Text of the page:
Grace's Guide

British Industrial History

Grace's Guide is the leading source of historical information on industry and manufacturing in Britain. This web publication contains 129,283 pages of information and 204,290 images on early companies, their products and the people who designed and built them.

Sunbeam: Cycles

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1890 February. Exhibit at the 1890 Stanley Cycle Show. Listed as J. Marston.
April 1899. Royal Sunbeam cycle.
February 1913.
October 1918.
1919. Royal Sunbeam Lady's Cycle. Exhibit at the Scottish Cycle Museum.
September 1920.
May 1923.
August 1923.
July 1928.
c1928. Sunbeam Sports.
January 1931.
January 1931.
January 1931.
January 1931.
January 1931.
February 1931.
February 1931.
February 1931.
February 1931.
April 1931.
April 1931.
April 1931.
May 1931.
May 1931.
July 1931.
July 1931.
July 1931.
July 1931.
December 1931.
December 1931.
December 1931.
1936.
April 1936
April 1936.
April 1936. Sold by John Marston Ltd.
July 1936.
April 1947.
1950
November 1955.

Note: This is a sub-section of John Marston Ltd.

1885 John Marston Ltd's japanware business started to decline. John Marston was a keen cyclist, was interested in trying to improve the machines of the day, and considered introducing cycles as a new product.

1887 William Newill, the works foreman, built a special cycle for John at the Paul Street works. John was pleased with the bicycle and the story is told that John's wife, Ellen, saw the sun reflected in the high gloss finish, and so the bicycle was called 'The Sunbeam'. John initially intended to make only tricycles but, at the time, the modern safety bicycles were all the rage and so most Sunbeam cycles were of this type. In the middle of the year, John asked one of his men to estimate the cost of going into the bicycle business. By December the first Sunbeam bicycle had been produced.

1888 The Sunbeam name was registered. The Paul Street works became known as Sunbeamland.

William Newill became a partner in the business.

1889 Sunbeam cycles were exhibited at the Stanley Show. There were 13 bicycles and tricycles on display, one of which showed J. Harrison Carter's Oil Tight Chain Lubricator and Gear Cover Chaincase. This was an important discovery for Marston and this became an important feature of Sunbeam bicycles, and later Sunbeam motorcycles.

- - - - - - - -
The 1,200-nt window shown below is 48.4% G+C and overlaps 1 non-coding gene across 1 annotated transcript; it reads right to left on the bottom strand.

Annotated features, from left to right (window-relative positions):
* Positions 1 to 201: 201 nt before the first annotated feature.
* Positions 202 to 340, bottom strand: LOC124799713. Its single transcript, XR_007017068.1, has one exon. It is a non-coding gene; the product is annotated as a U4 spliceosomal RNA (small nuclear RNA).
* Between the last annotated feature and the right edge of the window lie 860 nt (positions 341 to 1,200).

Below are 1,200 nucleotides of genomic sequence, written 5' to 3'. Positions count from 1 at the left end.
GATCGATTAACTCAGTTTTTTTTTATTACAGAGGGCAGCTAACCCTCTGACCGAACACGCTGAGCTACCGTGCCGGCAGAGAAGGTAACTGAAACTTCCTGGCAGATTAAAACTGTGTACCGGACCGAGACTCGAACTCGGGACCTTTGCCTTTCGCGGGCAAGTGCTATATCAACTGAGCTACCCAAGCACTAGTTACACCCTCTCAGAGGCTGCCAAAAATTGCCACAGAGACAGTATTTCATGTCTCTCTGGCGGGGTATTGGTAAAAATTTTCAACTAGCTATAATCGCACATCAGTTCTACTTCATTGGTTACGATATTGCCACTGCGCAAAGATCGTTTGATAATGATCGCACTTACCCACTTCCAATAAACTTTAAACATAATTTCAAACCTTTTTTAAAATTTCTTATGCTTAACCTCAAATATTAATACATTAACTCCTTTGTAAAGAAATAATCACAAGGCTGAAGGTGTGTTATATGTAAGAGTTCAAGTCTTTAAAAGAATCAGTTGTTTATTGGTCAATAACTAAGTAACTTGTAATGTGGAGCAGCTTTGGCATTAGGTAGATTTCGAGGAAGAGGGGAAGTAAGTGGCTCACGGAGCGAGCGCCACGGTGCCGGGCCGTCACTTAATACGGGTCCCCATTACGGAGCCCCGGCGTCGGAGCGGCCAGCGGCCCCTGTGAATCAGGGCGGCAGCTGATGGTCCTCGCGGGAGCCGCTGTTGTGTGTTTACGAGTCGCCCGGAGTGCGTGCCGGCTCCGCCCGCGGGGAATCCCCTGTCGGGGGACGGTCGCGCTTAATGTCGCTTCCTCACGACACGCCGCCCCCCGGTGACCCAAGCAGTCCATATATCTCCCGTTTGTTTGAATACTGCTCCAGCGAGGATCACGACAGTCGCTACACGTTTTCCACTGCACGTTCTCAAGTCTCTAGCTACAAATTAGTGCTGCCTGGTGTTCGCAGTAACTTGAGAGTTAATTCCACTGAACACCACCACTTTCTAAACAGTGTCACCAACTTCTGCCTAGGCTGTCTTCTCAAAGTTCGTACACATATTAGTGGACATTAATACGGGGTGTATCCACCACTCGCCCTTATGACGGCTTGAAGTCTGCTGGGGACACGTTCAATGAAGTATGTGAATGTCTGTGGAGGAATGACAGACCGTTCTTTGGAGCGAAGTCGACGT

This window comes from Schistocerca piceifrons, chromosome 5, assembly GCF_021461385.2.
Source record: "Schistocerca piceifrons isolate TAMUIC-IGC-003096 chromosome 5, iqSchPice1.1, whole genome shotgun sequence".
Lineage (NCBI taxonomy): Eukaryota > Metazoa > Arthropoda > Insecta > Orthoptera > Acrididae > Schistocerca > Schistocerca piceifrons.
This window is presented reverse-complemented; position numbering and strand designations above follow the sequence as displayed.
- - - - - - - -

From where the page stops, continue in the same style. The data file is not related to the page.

1889 a showroom and depot was opened at 38 Holborn Viaduct in London, followed by three more depots in 1895.

1890 Exhibited at the 1890 Stanley Cycle Show - see advert.

1895 The business was incorporated as John Marston Ltd. Sales rose rapidly and there was an urgent need for expansion, particularly in the supply of components such as pedals.

1898 The Villiers Street factory of Edward Bullivant, a tinner and japanner, was purchased and a new company set up there Villiers Cycle Components Co to make pedals and cycle components for Sunbeam using patterns obtained from the USA, using machines developed using US specifications.

1920 John Marston Ltd the manufacturers of the world famous Sunbeam cycle and motorcycle was purchased by Kynoch which was part of Nobel Industries [1].

1926 Nobel Industries became part of the new ICI

1935 ICI decided to dispose of the cycle and motorcycle side of the Marston's business. Profits were very low and a lot of investment would be needed to update the old methods of production that were still in use.

1937 Matchless Motorcycles (Colliers) Ltd purchased the Sunbeam motorcycle and pedal cycle business of John Marston Ltd from ICI; the directors proposed to change the name to Associated Motor Cycles Ltd. [2]. Manufacturing was relocated to Associated's works at Plumstead in North London.

c.1946 BSA acquired Sunbeam Cycle Co[3]

See Also

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Sources of Information

  1. The Times, 7 July 1920
  2. The Times, Tuesday, Sep 07, 1937
  3. The Times, Feb 05, 1947
  • John Marston, his family and his career, by Bev Parker [1]